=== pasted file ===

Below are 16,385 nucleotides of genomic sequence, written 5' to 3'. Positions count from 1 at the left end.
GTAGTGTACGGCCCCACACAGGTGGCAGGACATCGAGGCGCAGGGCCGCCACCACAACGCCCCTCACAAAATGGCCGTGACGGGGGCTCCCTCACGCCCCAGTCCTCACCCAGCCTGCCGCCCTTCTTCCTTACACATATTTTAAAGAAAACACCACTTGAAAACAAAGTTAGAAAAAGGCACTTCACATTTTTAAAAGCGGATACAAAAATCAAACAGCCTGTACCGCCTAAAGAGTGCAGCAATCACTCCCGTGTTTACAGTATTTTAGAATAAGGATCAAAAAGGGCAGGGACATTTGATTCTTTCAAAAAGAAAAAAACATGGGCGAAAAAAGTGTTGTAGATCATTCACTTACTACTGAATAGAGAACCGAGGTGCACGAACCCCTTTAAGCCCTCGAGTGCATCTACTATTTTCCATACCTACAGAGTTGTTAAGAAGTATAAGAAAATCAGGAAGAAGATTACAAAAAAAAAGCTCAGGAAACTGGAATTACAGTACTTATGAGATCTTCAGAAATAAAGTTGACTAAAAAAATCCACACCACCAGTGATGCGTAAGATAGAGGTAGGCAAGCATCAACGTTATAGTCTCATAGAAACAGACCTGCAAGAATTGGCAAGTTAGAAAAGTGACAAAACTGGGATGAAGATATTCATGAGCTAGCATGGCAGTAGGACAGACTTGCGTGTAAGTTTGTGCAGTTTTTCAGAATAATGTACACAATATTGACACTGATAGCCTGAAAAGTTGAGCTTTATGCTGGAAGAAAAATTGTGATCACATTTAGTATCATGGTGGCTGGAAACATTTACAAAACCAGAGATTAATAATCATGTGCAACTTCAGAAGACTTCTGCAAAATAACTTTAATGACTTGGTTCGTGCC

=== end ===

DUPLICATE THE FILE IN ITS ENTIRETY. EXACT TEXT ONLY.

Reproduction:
Below are 16,385 nucleotides of genomic sequence, written 5' to 3'. Positions count from 1 at the left end.
GTAGTGTACGGCCCCACACAGGTGGCAGGACATCGAGGCGCAGGGCCGCCACCACAACGCCCCTCACAAAATGGCCGTGACGGGGGCTCCCTCACGCCCCAGTCCTCACCCAGCCTGCCGCCCTTCTTCCTTACACATATTTTAAAGAAAACACCACTTGAAAACAAAGTTAGAAAAAGGCACTTCACATTTTTAAAAGCGGATACAAAAATCAAACAGCCTGTACCGCCTAAAGAGTGCAGCAATCACTCCCGTGTTTACAGTATTTTAGAATAAGGATCAAAAAGGGCAGGGACATTTGATTCTTTCAAAAAGAAAAAAACATGGGCGAAAAAAGTGTTGTAGATCATTCACTTACTACTGAATAGAGAACCGAGGTGCACGAACCCCTTTAAGCCCTCGAGTGCATCTACTATTTTCCATACCTACAGAGTTGTTAAGAAGTATAAGAAAATCAGGAAGAAGATTACAAAAAAAAAGCTCAGGAAACTGGAATTACAGTACTTATGAGATCTTCAGAAATAAAGTTGACTAAAAAAATCCACACCACCAGTGATGCGTAAGATAGAGGTAGGCAAGCATCAACGTTATAGTCTCATAGAAACAGACCTGCAAGAATTGGCAAGTTAGAAAAGTGACAAAACTGGGATGAAGATATTCATGAGCTAGCATGGCAGTAGGACAGACTTGCGTGTAAGTTTGTGCAGTTTTTCAGAATAATGTACACAATATTGACACTGATAGCCTGAAAAGTTGAGCTTTATGCTGGAAGAAAAATTGTGATCACATTTAGTATCATGGTGGCTGGAAACATTTACAAAACCAGAGATTAATAATCATGTGCAACTTCAGAAGACTTCTGCAAAATAACTTTAATGACTTGGTTCGTGCC